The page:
Summerfest CEO Awarded $2.33 Million
Don Smiley’s 2017 pay package includes $1.3 million deferred from prior years. City officials “shocked.”
The federal tax form of Summerfest shows its CEO Don Smiley was awarded compensation of $2,344,122 in 2017, which included about $971,000 in base salary and “deferred compensation” for his work that year, and an additional $1.37 million deferred from prior years. City officials learned about that $2.3 million payout earlier this week, at the same time Summerfest officials refused to attend a meeting with members of the Harbor Commission, which oversees the festival.
Milwaukee Alderman Michael Murphy says he was “shocked” when he heard the $2.3 million figure, “and when I shared that with the mayor he was shocked as well.”
When told the actual compensation for 2017 was $971,000, Murphy said “that’s a nice piece of change” and still out of line “compared to other non-profits, which pay substantially less.”
That compensation is a 331 percent increase in the salary of $225,000 Summerfest offered Smiley when he was hired in 2004, after doing a national search for the position. Had Smiley’s compensation risen during that period at the rate of inflation, he would now be earning $305,827.
Smiley’s compensation is 7 times more than the annual salary of State Fair director Kathleen O’Leary, which is $137,000. State Fair is actually a bigger event than Summerfest in terms of people served, with annual attendance of 1,130,572 people over 11 days in 2018, versus just 766,192 people over 11 days for Summerfest.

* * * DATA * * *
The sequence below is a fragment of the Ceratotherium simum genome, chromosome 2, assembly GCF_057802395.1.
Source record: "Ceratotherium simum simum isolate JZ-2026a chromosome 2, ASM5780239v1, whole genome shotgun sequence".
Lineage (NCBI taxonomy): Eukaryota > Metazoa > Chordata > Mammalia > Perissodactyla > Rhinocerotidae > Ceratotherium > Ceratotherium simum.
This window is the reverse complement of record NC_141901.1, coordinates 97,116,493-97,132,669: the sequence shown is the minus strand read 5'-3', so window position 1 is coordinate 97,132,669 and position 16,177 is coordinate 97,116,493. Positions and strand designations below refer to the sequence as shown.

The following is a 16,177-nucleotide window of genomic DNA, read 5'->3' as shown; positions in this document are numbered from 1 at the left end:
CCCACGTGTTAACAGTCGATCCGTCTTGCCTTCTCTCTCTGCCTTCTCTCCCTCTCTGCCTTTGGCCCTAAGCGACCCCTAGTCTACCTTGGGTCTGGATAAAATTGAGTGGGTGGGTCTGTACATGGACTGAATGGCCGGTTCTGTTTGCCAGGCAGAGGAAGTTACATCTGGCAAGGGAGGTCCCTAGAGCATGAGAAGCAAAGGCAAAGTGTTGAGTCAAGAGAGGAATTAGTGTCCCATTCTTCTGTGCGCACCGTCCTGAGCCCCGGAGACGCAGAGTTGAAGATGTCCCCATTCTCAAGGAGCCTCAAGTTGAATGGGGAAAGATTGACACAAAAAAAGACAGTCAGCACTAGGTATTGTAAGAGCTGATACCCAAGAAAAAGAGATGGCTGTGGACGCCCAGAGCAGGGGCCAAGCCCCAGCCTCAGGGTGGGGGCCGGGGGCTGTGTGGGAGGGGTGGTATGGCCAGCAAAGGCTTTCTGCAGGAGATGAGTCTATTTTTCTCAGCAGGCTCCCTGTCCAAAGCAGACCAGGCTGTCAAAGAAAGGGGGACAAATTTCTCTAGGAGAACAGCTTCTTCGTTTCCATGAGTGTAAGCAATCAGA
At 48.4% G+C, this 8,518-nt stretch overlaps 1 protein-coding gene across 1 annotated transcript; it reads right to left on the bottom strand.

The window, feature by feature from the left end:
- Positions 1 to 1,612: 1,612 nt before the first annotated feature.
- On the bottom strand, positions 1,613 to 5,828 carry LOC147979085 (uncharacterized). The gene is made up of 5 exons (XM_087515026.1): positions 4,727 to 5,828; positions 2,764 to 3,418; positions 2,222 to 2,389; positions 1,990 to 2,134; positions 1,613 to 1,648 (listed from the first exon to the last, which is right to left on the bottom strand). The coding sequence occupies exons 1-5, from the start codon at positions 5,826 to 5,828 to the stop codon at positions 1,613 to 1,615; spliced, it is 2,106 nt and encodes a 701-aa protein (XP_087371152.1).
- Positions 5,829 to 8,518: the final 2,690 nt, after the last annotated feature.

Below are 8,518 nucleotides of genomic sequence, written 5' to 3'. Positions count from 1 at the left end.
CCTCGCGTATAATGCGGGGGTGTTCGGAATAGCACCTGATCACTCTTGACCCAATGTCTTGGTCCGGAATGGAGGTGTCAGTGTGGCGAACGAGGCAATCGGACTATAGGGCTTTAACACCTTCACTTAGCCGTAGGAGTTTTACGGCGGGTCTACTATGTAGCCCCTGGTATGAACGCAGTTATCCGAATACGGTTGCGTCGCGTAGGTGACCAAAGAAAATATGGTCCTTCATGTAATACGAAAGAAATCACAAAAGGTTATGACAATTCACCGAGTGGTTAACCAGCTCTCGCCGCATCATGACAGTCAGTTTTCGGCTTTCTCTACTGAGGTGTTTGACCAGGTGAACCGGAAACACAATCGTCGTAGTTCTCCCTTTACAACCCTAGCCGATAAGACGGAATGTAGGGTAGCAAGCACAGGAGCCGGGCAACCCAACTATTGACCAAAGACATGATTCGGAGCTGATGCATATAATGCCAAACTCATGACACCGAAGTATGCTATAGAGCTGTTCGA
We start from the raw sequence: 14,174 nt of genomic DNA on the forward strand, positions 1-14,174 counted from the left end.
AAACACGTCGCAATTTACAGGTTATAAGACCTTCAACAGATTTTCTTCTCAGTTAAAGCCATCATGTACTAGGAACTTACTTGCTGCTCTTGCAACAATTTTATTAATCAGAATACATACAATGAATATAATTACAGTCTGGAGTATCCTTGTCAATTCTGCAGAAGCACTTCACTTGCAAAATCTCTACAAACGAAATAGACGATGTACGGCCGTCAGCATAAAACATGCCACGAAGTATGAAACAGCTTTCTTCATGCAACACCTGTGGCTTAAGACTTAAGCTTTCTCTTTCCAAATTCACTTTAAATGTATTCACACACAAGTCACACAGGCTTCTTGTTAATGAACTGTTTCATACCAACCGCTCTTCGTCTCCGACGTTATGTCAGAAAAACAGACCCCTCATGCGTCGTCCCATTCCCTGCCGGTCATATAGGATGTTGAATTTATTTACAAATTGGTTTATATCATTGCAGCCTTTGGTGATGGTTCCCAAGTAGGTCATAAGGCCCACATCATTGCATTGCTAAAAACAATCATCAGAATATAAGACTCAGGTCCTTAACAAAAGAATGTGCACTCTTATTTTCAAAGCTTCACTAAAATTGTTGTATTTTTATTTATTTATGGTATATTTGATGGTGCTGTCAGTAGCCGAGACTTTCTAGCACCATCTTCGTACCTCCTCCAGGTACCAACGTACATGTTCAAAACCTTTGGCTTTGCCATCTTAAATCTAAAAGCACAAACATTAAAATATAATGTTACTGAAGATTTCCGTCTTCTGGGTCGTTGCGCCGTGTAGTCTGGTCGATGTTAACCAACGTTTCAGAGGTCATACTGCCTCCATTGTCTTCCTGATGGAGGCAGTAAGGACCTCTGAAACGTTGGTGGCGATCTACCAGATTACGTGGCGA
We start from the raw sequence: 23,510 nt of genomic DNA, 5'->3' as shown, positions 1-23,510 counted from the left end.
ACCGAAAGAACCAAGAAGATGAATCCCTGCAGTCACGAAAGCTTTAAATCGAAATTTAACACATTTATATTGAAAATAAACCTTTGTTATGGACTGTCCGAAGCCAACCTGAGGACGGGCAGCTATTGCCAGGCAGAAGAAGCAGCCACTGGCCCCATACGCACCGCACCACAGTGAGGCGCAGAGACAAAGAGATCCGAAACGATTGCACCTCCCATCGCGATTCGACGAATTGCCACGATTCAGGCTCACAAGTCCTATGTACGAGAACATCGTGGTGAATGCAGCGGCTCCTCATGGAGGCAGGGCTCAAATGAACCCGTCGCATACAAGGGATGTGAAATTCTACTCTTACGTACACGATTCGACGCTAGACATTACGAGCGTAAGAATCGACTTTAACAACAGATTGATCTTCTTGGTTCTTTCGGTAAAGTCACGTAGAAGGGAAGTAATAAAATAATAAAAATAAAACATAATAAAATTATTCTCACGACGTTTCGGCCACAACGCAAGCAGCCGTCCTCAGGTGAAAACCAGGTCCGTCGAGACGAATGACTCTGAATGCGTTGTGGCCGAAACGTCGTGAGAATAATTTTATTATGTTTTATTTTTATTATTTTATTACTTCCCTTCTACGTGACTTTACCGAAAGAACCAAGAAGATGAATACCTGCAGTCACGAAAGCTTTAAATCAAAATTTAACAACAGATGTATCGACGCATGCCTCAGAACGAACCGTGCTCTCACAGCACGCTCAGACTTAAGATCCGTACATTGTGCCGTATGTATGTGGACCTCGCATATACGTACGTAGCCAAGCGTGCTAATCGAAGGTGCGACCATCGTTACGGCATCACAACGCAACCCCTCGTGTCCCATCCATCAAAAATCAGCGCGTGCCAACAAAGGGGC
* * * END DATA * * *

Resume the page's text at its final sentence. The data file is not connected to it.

State Fair is run by state government and has an annual budget of about $24 million versus Summerfest’s $46.7 million budget in 2017.
Murphy asked the city’s Legislative Reference Bureau to check for salaries of other entertainment festivals and besides State Fair, the bureau listed several festivals that pay much less for directors of festivals that run longer but attract fewer people. The head of the Bravo! Vail Music Festival in Colorado (6 weeks long, 62,000 attendance) earns $262,295, the head of the Newport Jazz and Folk Festivals (6 days total, 60,000 people) earns $366,885, the head of the Cleveland International Film Festival (12 days, 105,339 attendance) earns $188,700, the head of the Breckenridge Music Festival in Colorado (one month, 15,000 attendees) earns $100,000.
But Howard Sosoff, chairman of the board of Milwaukee World Festival, the parent organization of Summerfest, tells Urban Milwaukee “the position held by Mr. Smiley goes far beyond the production of a music festival” and includes “fund raising, construction management, facilities management and the production or hosting of over 35 events.”
Sosoff says the board “retained Mercer, an independent global firm which provides executive compensation consulting, to attest to the fairness of the President/CEO’s compensation when compared to other similar positions throughout the country.”